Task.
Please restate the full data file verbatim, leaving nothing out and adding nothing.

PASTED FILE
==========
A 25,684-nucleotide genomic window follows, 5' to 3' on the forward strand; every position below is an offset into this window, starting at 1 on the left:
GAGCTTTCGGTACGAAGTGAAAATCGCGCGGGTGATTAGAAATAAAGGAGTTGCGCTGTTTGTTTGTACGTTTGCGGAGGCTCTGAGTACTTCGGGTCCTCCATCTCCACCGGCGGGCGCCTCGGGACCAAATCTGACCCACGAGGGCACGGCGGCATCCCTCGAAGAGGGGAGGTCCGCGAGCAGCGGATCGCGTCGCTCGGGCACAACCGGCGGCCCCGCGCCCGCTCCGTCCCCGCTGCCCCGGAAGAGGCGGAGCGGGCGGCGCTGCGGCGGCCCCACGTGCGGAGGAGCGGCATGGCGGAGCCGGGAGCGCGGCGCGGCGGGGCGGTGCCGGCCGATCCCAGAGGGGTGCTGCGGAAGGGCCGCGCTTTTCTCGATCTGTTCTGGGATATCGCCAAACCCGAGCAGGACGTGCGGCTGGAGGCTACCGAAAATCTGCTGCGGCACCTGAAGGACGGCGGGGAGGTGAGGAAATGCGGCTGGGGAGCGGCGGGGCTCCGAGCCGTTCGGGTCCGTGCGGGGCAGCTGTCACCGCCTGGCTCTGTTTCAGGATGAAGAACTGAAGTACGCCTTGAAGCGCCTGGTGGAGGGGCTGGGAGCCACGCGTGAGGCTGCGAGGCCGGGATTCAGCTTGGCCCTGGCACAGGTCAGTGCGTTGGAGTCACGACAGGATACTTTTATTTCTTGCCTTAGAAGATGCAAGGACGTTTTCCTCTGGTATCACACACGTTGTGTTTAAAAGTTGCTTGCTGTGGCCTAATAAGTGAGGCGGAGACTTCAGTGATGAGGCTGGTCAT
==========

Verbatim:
A 25,684-nucleotide genomic window follows, 5' to 3' on the forward strand; every position below is an offset into this window, starting at 1 on the left:
GAGCTTTCGGTACGAAGTGAAAATCGCGCGGGTGATTAGAAATAAAGGAGTTGCGCTGTTTGTTTGTACGTTTGCGGAGGCTCTGAGTACTTCGGGTCCTCCATCTCCACCGGCGGGCGCCTCGGGACCAAATCTGACCCACGAGGGCACGGCGGCATCCCTCGAAGAGGGGAGGTCCGCGAGCAGCGGATCGCGTCGCTCGGGCACAACCGGCGGCCCCGCGCCCGCTCCGTCCCCGCTGCCCCGGAAGAGGCGGAGCGGGCGGCGCTGCGGCGGCCCCACGTGCGGAGGAGCGGCATGGCGGAGCCGGGAGCGCGGCGCGGCGGGGCGGTGCCGGCCGATCCCAGAGGGGTGCTGCGGAAGGGCCGCGCTTTTCTCGATCTGTTCTGGGATATCGCCAAACCCGAGCAGGACGTGCGGCTGGAGGCTACCGAAAATCTGCTGCGGCACCTGAAGGACGGCGGGGAGGTGAGGAAATGCGGCTGGGGAGCGGCGGGGCTCCGAGCCGTTCGGGTCCGTGCGGGGCAGCTGTCACCGCCTGGCTCTGTTTCAGGATGAAGAACTGAAGTACGCCTTGAAGCGCCTGGTGGAGGGGCTGGGAGCCACGCGTGAGGCTGCGAGGCCGGGATTCAGCTTGGCCCTGGCACAGGTCAGTGCGTTGGAGTCACGACAGGATACTTTTATTTCTTGCCTTAGAAGATGCAAGGACGTTTTCCTCTGGTATCACACACGTTGTGTTTAAAAGTTGCTTGCTGTGGCCTAATAAGTGAGGCGGAGACTTCAGTGATGAGGCTGGTCAT